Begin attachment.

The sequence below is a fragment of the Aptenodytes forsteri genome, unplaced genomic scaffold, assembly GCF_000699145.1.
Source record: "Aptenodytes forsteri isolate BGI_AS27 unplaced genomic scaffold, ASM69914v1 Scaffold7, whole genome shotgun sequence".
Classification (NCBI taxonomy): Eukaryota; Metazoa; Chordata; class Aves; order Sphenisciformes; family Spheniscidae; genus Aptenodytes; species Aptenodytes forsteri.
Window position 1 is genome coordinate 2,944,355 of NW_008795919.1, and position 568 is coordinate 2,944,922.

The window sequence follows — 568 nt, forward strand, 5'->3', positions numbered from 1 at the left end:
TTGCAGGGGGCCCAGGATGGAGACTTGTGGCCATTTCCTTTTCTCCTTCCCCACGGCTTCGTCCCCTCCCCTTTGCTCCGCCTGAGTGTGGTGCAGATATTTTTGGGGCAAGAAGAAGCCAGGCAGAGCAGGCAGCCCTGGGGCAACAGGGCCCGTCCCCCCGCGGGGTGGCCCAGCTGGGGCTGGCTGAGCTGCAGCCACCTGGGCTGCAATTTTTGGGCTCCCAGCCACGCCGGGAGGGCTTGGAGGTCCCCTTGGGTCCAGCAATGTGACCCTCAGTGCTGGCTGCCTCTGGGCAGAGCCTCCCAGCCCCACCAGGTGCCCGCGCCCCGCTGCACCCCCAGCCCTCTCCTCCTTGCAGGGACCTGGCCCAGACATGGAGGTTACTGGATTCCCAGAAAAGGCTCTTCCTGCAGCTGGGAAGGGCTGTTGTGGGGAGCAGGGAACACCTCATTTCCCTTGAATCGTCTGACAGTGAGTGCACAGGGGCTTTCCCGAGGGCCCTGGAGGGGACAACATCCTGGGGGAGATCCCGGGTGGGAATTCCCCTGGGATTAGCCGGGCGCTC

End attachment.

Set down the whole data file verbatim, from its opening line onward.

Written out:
The sequence below is a fragment of the Aptenodytes forsteri genome, unplaced genomic scaffold, assembly GCF_000699145.1.
Source record: "Aptenodytes forsteri isolate BGI_AS27 unplaced genomic scaffold, ASM69914v1 Scaffold7, whole genome shotgun sequence".
Classification (NCBI taxonomy): Eukaryota; Metazoa; Chordata; class Aves; order Sphenisciformes; family Spheniscidae; genus Aptenodytes; species Aptenodytes forsteri.
Window position 1 is genome coordinate 2,944,355 of NW_008795919.1, and position 568 is coordinate 2,944,922.

The window sequence follows — 568 nt, forward strand, 5'->3', positions numbered from 1 at the left end:
TTGCAGGGGGCCCAGGATGGAGACTTGTGGCCATTTCCTTTTCTCCTTCCCCACGGCTTCGTCCCCTCCCCTTTGCTCCGCCTGAGTGTGGTGCAGATATTTTTGGGGCAAGAAGAAGCCAGGCAGAGCAGGCAGCCCTGGGGCAACAGGGCCCGTCCCCCCGCGGGGTGGCCCAGCTGGGGCTGGCTGAGCTGCAGCCACCTGGGCTGCAATTTTTGGGCTCCCAGCCACGCCGGGAGGGCTTGGAGGTCCCCTTGGGTCCAGCAATGTGACCCTCAGTGCTGGCTGCCTCTGGGCAGAGCCTCCCAGCCCCACCAGGTGCCCGCGCCCCGCTGCACCCCCAGCCCTCTCCTCCTTGCAGGGACCTGGCCCAGACATGGAGGTTACTGGATTCCCAGAAAAGGCTCTTCCTGCAGCTGGGAAGGGCTGTTGTGGGGAGCAGGGAACACCTCATTTCCCTTGAATCGTCTGACAGTGAGTGCACAGGGGCTTTCCCGAGGGCCCTGGAGGGGACAACATCCTGGGGGAGATCCCGGGTGGGAATTCCCCTGGGATTAGCCGGGCGCTC